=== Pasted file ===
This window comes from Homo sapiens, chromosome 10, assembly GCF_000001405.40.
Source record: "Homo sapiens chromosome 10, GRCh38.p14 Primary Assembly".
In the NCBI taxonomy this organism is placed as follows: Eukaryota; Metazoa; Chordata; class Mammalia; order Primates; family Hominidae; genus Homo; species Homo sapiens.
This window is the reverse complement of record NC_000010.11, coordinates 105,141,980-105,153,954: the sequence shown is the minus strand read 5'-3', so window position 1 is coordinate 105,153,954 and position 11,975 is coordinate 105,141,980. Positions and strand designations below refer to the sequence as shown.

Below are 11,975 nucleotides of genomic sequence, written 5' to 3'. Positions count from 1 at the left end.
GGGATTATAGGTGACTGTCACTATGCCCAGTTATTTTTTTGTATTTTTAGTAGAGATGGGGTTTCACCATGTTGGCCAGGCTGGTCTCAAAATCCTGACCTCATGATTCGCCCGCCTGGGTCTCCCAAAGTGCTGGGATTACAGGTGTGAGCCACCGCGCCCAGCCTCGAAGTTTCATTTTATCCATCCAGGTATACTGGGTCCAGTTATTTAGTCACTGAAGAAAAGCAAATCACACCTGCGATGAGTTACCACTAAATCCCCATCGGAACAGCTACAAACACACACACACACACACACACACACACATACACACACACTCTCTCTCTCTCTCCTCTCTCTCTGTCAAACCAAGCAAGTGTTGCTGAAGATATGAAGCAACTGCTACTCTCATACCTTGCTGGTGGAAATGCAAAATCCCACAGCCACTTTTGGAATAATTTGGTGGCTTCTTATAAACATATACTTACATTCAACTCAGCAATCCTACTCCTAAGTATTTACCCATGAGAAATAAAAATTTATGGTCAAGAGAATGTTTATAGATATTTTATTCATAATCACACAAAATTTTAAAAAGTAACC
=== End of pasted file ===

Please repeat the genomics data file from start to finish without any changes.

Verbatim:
This window comes from Homo sapiens, chromosome 10, assembly GCF_000001405.40.
Source record: "Homo sapiens chromosome 10, GRCh38.p14 Primary Assembly".
In the NCBI taxonomy this organism is placed as follows: Eukaryota; Metazoa; Chordata; class Mammalia; order Primates; family Hominidae; genus Homo; species Homo sapiens.
This window is the reverse complement of record NC_000010.11, coordinates 105,141,980-105,153,954: the sequence shown is the minus strand read 5'-3', so window position 1 is coordinate 105,153,954 and position 11,975 is coordinate 105,141,980. Positions and strand designations below refer to the sequence as shown.

Below are 11,975 nucleotides of genomic sequence, written 5' to 3'. Positions count from 1 at the left end.
GGGATTATAGGTGACTGTCACTATGCCCAGTTATTTTTTTGTATTTTTAGTAGAGATGGGGTTTCACCATGTTGGCCAGGCTGGTCTCAAAATCCTGACCTCATGATTCGCCCGCCTGGGTCTCCCAAAGTGCTGGGATTACAGGTGTGAGCCACCGCGCCCAGCCTCGAAGTTTCATTTTATCCATCCAGGTATACTGGGTCCAGTTATTTAGTCACTGAAGAAAAGCAAATCACACCTGCGATGAGTTACCACTAAATCCCCATCGGAACAGCTACAAACACACACACACACACACACACACACACATACACACACACTCTCTCTCTCTCTCCTCTCTCTCTGTCAAACCAAGCAAGTGTTGCTGAAGATATGAAGCAACTGCTACTCTCATACCTTGCTGGTGGAAATGCAAAATCCCACAGCCACTTTTGGAATAATTTGGTGGCTTCTTATAAACATATACTTACATTCAACTCAGCAATCCTACTCCTAAGTATTTACCCATGAGAAATAAAAATTTATGGTCAAGAGAATGTTTATAGATATTTTATTCATAATCACACAAAATTTTAAAAAGTAACC